There isn’t an app to fix this.

Read more Steve Blank posts at www.steveblank.com.

Comments to “Working outside the tech bubble

  1. Anthony St. John, I like your closing statement and I commend Steve Blanks for publishing this article that creates dialog and awareness of the “middle-class squeeze” despite our growing economy the benefactors are corporations and the affluent that seem to have the working class in mind, but give them the chance to improve there bottom line they shutter factories and plants and ship jobs out overseas. Some say tax incentive is a partial answer to keeping jobs and operations here. Whatever the dynamic is I believe educators, economist and lawmakers can come up with some more effective solutions, but it starts with dialog, awareness and Identifying the problems to have a serious discussion on how to curve income inequality. The country does better when the wealth spread amongst everyone. Thier are lawmakers like Mr. Sanders who take on topics like this pushing awareness on Income inequalities and challenging other to engage in a serious debate on solutions. Anthony, I’m like you I’d like to see a solution come about before time runs out to out of control global warming, worldwide violence, and inequalities. I’d like to thank you and Mr. Steve Blank for a recap of an enlighten dialog. I have to look for some related online communities to share this article and dialog.

    • Nelson, thank you for your comments and support.

      Considering the rapidly increasing, most destructive, worldwide climate changes we are experiencing today, we must produce and implement long-term solutions immediately if our newest and future generations are going to have an acceptable quality of life.

      It is therefore most imperative for academics around the world to join together to teach the human race to end the “Us” vs “Them” dichotomies that are threatening the human race and produce “We” cooperation like we did to win WWII.

      There is a paper produced by the CALIFORNIA alumni association and Berkeley School of Journalism that describes a most destructive failure mode of the human race that must be overcome today:

      “Can We Adapt in Time?”
      https://alumni.berkeley.edu/california-magazine/september-october-2006-global-warning/can-we-adapt-time

      • Hey Anthony,

        I tend to believe like the author mention that some people don’t have the foresight to fix problems until there becomes a clear immediate danger which is sad, but my hopes are that people become enlighten through educators and world events that make them realize what’s the cost of ignorance on global warming – climate matters. We should be investing in science and research to help advance the development of better alternative fuel energy sources. I look forward to seeing people waking up to climate matters and pressuring the representatives to act, with historical evidence of how civilization fail before us for not acting…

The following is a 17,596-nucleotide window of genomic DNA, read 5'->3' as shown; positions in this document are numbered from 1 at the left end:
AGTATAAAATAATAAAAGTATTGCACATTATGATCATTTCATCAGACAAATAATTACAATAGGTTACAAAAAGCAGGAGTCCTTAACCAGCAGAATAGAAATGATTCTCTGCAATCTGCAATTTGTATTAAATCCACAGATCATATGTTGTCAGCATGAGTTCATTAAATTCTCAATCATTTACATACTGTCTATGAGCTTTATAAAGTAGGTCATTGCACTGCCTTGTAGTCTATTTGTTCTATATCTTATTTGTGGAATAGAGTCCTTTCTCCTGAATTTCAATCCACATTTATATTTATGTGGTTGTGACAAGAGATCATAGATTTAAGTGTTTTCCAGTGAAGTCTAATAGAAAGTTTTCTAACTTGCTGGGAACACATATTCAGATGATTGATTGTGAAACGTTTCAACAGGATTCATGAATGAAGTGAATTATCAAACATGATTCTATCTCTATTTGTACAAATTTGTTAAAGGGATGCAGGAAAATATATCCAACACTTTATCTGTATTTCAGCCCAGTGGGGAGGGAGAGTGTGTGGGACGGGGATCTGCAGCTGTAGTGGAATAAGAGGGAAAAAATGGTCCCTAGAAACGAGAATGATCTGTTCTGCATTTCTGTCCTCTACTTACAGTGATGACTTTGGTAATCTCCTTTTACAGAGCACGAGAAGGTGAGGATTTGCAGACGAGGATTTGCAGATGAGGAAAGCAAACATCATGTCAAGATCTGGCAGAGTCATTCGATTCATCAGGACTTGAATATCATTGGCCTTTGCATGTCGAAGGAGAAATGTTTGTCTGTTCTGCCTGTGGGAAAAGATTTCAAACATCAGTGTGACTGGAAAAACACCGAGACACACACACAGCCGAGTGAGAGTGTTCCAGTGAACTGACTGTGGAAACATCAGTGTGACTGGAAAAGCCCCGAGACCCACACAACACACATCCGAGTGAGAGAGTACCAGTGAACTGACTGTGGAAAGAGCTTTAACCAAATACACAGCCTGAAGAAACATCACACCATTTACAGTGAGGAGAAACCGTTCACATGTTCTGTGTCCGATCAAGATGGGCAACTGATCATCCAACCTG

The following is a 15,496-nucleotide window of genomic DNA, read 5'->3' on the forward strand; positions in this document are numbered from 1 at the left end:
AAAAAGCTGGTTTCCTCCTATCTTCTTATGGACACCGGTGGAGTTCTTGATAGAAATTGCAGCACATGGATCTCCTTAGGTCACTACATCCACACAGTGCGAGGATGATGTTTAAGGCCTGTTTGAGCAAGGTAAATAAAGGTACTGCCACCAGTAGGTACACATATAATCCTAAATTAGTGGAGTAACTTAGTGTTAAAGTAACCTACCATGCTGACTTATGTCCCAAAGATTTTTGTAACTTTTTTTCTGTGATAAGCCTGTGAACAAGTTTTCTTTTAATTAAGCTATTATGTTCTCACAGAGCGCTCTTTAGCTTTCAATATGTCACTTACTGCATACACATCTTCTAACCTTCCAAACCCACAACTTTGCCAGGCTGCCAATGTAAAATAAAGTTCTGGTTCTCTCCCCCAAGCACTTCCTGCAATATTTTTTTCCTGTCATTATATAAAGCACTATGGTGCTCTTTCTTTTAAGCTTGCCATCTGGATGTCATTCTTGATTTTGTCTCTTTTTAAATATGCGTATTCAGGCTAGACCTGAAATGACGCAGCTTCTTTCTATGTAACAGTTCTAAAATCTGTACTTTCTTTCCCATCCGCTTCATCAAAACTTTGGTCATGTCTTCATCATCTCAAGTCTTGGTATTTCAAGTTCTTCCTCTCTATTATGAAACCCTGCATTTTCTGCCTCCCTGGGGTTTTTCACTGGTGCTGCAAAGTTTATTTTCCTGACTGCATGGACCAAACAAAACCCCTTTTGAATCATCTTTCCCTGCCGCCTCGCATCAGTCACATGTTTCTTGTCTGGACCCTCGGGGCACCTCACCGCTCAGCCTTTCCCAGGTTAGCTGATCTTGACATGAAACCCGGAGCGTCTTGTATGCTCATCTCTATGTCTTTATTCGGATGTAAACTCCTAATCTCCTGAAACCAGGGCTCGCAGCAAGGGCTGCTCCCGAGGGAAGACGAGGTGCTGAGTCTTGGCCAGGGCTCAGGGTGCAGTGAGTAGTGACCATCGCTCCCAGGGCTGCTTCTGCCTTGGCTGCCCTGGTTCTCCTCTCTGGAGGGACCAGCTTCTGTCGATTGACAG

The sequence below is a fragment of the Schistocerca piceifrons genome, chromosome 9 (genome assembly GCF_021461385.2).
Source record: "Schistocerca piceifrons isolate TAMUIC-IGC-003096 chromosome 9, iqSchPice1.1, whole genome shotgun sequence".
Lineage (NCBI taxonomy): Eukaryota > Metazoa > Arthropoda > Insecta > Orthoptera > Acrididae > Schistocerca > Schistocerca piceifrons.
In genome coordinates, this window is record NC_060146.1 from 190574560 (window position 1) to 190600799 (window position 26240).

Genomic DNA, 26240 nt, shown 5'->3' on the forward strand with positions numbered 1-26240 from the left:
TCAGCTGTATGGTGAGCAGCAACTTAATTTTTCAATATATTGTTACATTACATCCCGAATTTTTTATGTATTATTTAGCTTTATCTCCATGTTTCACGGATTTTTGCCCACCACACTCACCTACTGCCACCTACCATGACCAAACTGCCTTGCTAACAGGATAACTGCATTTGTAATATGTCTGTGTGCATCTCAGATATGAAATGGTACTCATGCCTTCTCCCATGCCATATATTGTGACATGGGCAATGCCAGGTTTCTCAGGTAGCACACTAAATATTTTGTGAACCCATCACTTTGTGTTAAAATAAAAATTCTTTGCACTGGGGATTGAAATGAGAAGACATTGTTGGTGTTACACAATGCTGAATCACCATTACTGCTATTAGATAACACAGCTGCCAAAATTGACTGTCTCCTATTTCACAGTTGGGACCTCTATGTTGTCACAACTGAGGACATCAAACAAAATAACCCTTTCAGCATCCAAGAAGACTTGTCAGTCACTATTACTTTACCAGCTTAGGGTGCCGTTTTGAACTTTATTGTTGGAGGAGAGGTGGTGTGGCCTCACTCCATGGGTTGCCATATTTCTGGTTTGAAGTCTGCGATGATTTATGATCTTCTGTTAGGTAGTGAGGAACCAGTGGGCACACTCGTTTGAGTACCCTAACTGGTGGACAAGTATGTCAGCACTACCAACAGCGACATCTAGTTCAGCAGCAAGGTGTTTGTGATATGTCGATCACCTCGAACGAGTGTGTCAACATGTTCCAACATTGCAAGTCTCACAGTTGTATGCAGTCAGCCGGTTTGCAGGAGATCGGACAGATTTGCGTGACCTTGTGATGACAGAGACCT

• Automation is another “middle-class job squeezer” technology is displacing jobs some examples – EZ Pass automated toll payments, self-checkout at your retail store, supermarket and pharmacy or virtual bank tellers handling our bank needs. People are going to have to adapt and learn new skills to fit in with the new technological advances being adapted in big business operations.

  2. I don’t know how the people I listened to and talked to voted, but it’s easy to see why they might feel as if no one in Washington is living their lives. And that the tech world is just as distant as Hollywood or Wall Street.

  3. It’s normal for mass people.Because they have to think about the maintenance of their family.It’s very tough for a normal job holder guy to maintain their family,that’s why it’s natural that their discussions are always about their livelihood..
    Thanks for the post Steve..
    Have a nice day..

  4. Yes, “There isn’t an app to fix this.”

    For over a decade I have studied solutions to our problems such as those documented in John Brockman’s 2007 Edge Annual Question “WHAT ARE YOU OPTIMISTIC ABOUT?” by 160 “high-powered scientific thinkers.”

    In spite of all the world class wisdom in the Edge publication, Trump’s presidency has now proven that we are not making any progress to protect the future of the human race even though we have produced “ever deepening knowledge and ever more efficient and powerful tools and techniques“ since the book was published in 2007.

    https://www.edge.org/annual-question/what-are-you-optimistic-about

    Do you scholars at Berkeley have better solutions we can implement before time runs out due to out of control global warming, worldwide violence and inequalities?